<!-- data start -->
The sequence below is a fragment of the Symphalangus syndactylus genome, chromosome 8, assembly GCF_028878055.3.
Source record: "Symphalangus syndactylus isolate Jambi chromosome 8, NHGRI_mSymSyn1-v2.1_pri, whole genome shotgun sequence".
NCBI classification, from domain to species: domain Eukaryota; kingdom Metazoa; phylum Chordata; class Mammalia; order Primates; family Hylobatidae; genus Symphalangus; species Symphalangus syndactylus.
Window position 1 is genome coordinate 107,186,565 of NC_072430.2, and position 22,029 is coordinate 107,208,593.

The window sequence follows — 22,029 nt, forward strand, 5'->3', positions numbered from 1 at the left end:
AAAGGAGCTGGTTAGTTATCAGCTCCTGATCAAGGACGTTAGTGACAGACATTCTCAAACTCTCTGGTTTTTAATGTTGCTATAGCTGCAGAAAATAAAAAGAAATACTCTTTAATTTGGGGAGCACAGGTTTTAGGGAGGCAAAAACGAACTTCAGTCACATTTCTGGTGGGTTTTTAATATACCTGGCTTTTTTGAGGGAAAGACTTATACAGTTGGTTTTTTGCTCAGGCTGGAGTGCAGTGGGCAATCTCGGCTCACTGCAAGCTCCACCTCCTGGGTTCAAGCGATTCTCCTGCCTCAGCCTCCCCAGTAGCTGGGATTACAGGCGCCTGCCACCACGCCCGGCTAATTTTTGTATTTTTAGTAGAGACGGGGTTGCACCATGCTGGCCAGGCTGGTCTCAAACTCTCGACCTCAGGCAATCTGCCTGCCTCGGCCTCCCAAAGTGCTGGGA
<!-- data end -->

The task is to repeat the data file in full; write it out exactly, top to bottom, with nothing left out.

The sequence below is a fragment of the Symphalangus syndactylus genome, chromosome 8, assembly GCF_028878055.3.
Source record: "Symphalangus syndactylus isolate Jambi chromosome 8, NHGRI_mSymSyn1-v2.1_pri, whole genome shotgun sequence".
NCBI classification, from domain to species: domain Eukaryota; kingdom Metazoa; phylum Chordata; class Mammalia; order Primates; family Hylobatidae; genus Symphalangus; species Symphalangus syndactylus.
Window position 1 is genome coordinate 107,186,565 of NC_072430.2, and position 22,029 is coordinate 107,208,593.

The window sequence follows — 22,029 nt, forward strand, 5'->3', positions numbered from 1 at the left end:
AAAGGAGCTGGTTAGTTATCAGCTCCTGATCAAGGACGTTAGTGACAGACATTCTCAAACTCTCTGGTTTTTAATGTTGCTATAGCTGCAGAAAATAAAAAGAAATACTCTTTAATTTGGGGAGCACAGGTTTTAGGGAGGCAAAAACGAACTTCAGTCACATTTCTGGTGGGTTTTTAATATACCTGGCTTTTTTGAGGGAAAGACTTATACAGTTGGTTTTTTGCTCAGGCTGGAGTGCAGTGGGCAATCTCGGCTCACTGCAAGCTCCACCTCCTGGGTTCAAGCGATTCTCCTGCCTCAGCCTCCCCAGTAGCTGGGATTACAGGCGCCTGCCACCACGCCCGGCTAATTTTTGTATTTTTAGTAGAGACGGGGTTGCACCATGCTGGCCAGGCTGGTCTCAAACTCTCGACCTCAGGCAATCTGCCTGCCTCGGCCTCCCAAAGTGCTGGGA